There has been a lot of advancement on that area in the recent years. For example thanks to Git the master branch should always be ready to release; leading to less breakage in practise. There has been action to triage, fix and clean up the bug in bug trackers for projects like Dolphin, KWin, Nepomuk, Kate and Plasma just to name a few. In 2011 Trueg for example fixed all Nepomuk crashes and I would say that the project has been rock solid since (not that it would have crashed for me anyway).

    Quote Originally Posted by orzel View Post
    I keep on reading this excuse "it's distro fault". But as said, those bugs are uniform among distribution. I see this around me on the computers i administer, and you can easily check on forums/trackers for different distributions how the problems are uniform.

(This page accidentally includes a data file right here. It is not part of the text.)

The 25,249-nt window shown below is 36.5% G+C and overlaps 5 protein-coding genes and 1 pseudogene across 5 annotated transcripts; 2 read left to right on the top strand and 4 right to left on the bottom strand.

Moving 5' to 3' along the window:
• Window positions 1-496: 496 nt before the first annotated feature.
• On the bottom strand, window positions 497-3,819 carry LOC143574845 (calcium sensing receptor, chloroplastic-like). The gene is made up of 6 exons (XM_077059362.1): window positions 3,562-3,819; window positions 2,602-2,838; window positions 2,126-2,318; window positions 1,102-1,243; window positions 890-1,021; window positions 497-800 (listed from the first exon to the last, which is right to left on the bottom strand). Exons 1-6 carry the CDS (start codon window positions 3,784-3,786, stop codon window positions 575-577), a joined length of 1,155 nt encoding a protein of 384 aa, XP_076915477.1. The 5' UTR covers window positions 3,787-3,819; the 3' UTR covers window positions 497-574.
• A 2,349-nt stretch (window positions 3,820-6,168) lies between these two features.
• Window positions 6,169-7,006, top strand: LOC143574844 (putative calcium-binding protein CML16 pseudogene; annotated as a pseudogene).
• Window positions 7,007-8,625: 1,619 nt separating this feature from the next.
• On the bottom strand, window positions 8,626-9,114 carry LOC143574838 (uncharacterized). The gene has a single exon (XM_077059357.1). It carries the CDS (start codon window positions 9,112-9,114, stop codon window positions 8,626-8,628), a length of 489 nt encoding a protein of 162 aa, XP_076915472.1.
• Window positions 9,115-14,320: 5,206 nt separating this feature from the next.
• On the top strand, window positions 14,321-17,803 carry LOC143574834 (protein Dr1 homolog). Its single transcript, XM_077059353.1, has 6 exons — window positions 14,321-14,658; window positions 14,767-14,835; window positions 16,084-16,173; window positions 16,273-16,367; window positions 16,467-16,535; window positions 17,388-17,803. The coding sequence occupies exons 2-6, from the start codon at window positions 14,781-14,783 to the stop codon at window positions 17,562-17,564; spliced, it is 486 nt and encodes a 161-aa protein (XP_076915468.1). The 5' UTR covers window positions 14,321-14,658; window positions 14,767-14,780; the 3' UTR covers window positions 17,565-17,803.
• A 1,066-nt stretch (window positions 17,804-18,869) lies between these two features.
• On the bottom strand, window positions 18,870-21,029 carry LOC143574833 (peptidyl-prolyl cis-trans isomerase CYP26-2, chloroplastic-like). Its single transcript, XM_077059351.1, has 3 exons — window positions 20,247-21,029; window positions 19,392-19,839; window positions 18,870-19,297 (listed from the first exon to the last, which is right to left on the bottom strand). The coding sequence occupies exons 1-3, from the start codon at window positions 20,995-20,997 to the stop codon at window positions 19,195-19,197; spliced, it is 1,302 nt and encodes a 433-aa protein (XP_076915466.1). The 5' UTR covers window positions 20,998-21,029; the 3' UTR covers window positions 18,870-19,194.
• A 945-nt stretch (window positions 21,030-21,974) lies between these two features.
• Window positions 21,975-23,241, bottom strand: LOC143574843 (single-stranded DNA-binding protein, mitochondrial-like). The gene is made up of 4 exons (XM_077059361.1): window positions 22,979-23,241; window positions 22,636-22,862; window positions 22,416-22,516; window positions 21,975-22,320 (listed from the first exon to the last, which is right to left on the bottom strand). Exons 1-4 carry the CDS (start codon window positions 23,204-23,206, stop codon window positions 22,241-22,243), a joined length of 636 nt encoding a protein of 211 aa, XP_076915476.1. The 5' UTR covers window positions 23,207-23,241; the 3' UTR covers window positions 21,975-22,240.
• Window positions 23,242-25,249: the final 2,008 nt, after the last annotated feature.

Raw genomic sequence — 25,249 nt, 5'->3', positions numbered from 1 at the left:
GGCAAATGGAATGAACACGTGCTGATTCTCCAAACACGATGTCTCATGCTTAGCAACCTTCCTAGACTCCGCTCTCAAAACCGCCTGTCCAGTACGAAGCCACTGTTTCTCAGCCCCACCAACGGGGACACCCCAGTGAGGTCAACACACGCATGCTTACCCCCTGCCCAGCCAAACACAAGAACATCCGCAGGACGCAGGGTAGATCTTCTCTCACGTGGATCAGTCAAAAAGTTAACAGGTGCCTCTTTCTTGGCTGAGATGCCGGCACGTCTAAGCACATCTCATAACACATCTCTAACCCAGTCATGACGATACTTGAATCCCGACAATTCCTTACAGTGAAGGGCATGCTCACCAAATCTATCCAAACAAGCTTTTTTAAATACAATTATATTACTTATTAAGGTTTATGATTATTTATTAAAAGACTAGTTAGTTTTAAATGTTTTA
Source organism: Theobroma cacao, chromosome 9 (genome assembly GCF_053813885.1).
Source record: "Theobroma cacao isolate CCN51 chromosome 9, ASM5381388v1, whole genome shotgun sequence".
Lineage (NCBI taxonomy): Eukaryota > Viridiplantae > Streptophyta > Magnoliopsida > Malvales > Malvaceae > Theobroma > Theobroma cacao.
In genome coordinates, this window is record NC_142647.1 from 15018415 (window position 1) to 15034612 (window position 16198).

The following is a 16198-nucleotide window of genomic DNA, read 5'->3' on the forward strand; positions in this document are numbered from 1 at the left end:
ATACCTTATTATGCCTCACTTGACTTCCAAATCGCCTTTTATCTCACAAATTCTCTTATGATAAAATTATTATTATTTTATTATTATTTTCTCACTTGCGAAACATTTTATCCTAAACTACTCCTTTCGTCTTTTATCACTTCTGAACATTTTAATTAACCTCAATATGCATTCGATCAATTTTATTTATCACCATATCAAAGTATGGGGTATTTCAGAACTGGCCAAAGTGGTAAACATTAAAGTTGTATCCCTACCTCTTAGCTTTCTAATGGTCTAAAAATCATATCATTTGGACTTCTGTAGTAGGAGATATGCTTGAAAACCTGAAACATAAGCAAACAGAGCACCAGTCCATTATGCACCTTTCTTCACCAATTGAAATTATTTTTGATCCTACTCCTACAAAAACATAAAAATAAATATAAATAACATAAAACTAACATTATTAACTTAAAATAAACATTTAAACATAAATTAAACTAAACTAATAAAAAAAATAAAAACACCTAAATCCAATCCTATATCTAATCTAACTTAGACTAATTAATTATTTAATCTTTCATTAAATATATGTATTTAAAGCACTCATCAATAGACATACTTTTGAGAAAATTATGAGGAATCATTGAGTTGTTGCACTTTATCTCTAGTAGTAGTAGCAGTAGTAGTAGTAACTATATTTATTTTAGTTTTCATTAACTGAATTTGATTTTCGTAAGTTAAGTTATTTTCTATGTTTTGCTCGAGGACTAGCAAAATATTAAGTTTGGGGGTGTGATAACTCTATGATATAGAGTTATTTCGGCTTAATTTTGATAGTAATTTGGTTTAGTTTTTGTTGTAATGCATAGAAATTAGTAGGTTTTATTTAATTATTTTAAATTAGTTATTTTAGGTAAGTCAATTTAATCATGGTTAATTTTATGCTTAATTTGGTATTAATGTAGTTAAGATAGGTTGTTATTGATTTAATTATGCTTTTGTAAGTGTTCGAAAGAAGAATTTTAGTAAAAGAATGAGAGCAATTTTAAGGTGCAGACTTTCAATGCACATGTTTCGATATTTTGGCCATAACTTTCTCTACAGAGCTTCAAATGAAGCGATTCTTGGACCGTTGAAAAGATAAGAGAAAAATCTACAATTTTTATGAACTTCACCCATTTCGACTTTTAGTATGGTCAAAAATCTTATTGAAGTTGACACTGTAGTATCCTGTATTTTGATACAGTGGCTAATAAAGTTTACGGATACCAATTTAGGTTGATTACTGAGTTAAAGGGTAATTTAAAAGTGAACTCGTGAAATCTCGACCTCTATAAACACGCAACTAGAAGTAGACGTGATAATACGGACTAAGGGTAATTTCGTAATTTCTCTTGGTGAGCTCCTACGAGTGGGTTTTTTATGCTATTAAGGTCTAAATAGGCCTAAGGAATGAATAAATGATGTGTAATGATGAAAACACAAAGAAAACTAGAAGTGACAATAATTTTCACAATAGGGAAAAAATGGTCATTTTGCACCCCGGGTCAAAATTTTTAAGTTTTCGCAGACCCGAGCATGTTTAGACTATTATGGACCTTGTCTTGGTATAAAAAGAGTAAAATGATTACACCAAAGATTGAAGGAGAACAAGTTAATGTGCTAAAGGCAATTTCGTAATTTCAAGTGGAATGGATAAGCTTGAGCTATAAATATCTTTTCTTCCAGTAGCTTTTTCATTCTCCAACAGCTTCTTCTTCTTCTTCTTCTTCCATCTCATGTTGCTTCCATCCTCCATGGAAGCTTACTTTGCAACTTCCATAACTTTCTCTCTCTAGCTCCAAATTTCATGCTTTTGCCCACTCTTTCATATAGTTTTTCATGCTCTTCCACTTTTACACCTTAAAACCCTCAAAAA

Well they sure aren't that commont and crashes are usually the stuff that is fixed first. They can also easily result from bad packaging.

    Quote Originally Posted by orzel View Post
    I did lost a lot of time carefully reporting bugs with details and so, but none were fixed, most were ignored, and few of them were just denied. I've stopped reporting bugs to KDE when i stopped using it.
    Assuming that you are Orzel in KDE bug tracker then you have not reported a single bug for Plasma or Nepomuk (unless I'm missing something). Most seem to be fixed too. If not then please point me to the bugs you are refering to.

  7. #47
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    Quote Originally Posted by Teho View Post